SOUTHAMPTON, N.Y. – The first time Matt Parziale beat his father, Vic, in golf, he was 14 years old. They played 18 holes in just over two hours – walking – at D.W. Field Golf Course in Brockton, Mass.
Vic carded a 73. Matt shot 72.
“And I knew I’d never beat him again,” Vic said.
This week at the 118th U.S. Open, Matt has beaten many of the best golfers in the world. The 30-year-old mid-amateur from Brockton, Mass., was one of three amateurs to make the cut Friday at Shinnecock Hills and will enter Sunday tied for 33rd at 11 over.
He’ll do so with Vic, 58, on the bag – and on Father’s Day.
“It’s the best (Father’s Day) ever, you know?” Vic said. “The best one up until now, I’ll say. It could get better. You never know what’s going to happen in this life.”
The Parziales share quite the bond, one that is strengthened by their love of golf and firefighting.
As a kid, Matt aspired to be a pro golfer. But after turning pro out of Southeastern College in 2009, Matt needed only three years to discover that he didn’t enjoy grinding it out on the mini-tours and not having any money. He decided instead to follow in Vic’s footsteps and become a firefighter.
The new career still allowed him to compete, but again as a reinstated amateur.
“I have the best of both worlds,” Matt said.
Last summer, Matt’s world changed forever. He won the U.S. Mid-Amateur, with Vic as his caddie, and earned himself spots in this year’s Masters and U.S. Open. Matt missed the cut at Augusta National, but not before an incredible experience that included a practice round with Tiger Woods.
A couple of months before the Masters, Matt invited Vic to join him for two practice rounds at Augusta National.
“I’d never thought I’d see the place,” Vic said.
Yet there he was enjoying 36 holes of pure bliss with his son on one of the best golf courses in the world. The months since have been equally satisfying for both father and son.
“I’m having a blast,” Matt said.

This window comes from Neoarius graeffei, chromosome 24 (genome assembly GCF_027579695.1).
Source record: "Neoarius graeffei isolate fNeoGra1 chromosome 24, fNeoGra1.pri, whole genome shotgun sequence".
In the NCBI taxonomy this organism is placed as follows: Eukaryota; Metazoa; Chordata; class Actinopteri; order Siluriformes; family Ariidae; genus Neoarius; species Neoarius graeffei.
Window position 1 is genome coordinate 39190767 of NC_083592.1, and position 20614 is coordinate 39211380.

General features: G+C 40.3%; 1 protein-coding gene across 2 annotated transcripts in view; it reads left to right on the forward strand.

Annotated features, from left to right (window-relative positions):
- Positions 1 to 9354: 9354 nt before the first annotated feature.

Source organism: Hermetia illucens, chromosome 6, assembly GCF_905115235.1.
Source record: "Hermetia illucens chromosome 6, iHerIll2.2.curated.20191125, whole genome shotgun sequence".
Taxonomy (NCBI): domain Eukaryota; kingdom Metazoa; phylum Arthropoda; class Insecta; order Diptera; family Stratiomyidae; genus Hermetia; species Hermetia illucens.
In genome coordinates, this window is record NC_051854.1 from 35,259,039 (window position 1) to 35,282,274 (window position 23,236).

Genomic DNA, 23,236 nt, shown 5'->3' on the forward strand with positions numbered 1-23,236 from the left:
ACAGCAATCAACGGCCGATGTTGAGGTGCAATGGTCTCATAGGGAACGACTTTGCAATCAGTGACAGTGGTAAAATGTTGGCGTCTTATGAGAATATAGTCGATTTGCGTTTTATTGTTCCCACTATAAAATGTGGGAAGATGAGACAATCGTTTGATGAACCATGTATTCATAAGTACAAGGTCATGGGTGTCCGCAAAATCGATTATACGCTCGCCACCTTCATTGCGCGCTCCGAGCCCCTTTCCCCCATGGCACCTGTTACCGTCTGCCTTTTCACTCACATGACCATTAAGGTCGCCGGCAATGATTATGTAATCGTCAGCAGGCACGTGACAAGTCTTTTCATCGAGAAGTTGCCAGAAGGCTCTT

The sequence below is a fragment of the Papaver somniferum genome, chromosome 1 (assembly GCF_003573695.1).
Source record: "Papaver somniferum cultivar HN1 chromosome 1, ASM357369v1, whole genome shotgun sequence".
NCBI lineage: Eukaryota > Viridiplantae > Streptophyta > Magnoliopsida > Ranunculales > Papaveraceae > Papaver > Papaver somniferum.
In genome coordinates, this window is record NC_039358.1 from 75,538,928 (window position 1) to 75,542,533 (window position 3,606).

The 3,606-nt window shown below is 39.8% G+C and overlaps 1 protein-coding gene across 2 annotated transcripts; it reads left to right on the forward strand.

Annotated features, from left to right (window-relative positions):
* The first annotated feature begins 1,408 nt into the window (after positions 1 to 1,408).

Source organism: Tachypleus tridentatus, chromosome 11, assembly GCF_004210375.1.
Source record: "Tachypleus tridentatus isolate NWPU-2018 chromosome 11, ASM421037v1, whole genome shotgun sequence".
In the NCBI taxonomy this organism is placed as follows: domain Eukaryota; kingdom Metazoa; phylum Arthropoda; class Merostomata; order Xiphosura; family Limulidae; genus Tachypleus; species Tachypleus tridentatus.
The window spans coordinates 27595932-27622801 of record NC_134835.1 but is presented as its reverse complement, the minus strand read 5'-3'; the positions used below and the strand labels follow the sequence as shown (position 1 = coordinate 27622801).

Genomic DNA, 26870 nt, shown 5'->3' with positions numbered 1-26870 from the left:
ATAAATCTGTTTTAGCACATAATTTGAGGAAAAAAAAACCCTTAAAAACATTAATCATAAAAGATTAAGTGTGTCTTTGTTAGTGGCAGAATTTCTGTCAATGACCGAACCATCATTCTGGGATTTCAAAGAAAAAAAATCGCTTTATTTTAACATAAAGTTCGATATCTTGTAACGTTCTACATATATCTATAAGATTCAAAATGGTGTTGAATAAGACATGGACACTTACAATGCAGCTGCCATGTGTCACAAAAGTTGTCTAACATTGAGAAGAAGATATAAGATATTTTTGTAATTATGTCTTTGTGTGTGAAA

The fun will continue on a very special Father’s Day Sunday on Long Island.
• • •
Webb Simpson was 12 years old when his father, Sam, took him to play Augusta National for the first time.
Webb remembers seeing a new Scotty Cameron putter, the one with the Teryllium insert, in the pro shop and asking his dad if he could buy it for him. Sam Simpson agreed, but on one condition: Webb had to break 77.
Father and son then headed to the first tee, and 17 holes later Webb was 8 over. If he wanted the putter, he was going to have to hole out for eagle on the last hole.
“I wasn’t going to do it,” Webb said. “But then I talked him into buying it for me still if I made birdie.”
Webb made par. His dreams of rolling in putts with that beautiful Scotty were gone – or so he’d thought. Sam ended up buying the putter anyway, secretly put it in the car and gave it to Webb when they got home.
“That’s just how he was,” Webb said of his dad, who died last November at age 74. “He always wanted to make my mom happy and the kids happy. He was always trying to please us and do stuff for us. He worked hard, it was his hard-earned money and he spent $300 for me on that putter.”
• • •
Two years ago at the 2016 Masters, Bryson DeChambeau earned low-amateur honors while his father, Jon, watched on in a motorized scooter. Jon DeChambeau was in poor health, having to do dialysis each night while his son competed at Augusta National, and it took every ounce of energy to be there to support his son.
Fast forward to last April and Bryson had qualified for his first Masters as a professional. His caddie in the Par 3 Contest? Dad.
Jon received a kidney from a high-school friend in March 2017 and despite having his left leg amputated was able to carry his son’s bag in arguably the most special nine-hole event of the year. He even got to hit a tee shot on the ninth hole.
Bryson’s words of advice to his pops, playfully: “Just don’t fall down.”
“I think the coolest thing was watching my dad hit that shot,” Bryson said. “It didn’t go on the green, it still went in the pond, but having no left leg, I mean, that’s pretty inspirational. For all the stuff that he’s been through, to be able to get up there and whack one in front of everybody was pretty special.
“I was really proud of him.”
For those who know Jon, he was likely more proud of Bryson that week.
• • •
The best Father’s Day gift that Jordan Spieth has given his father, Scott, was in 2015 when he won the U.S. Open at Chambers Bay. But before Jordan started playing in U.S. Opens regularly, he and his dad used to play golf together on Father’s Day.
When an elementary-school-aged Jordan made his first birdie, Scott was there to witness it.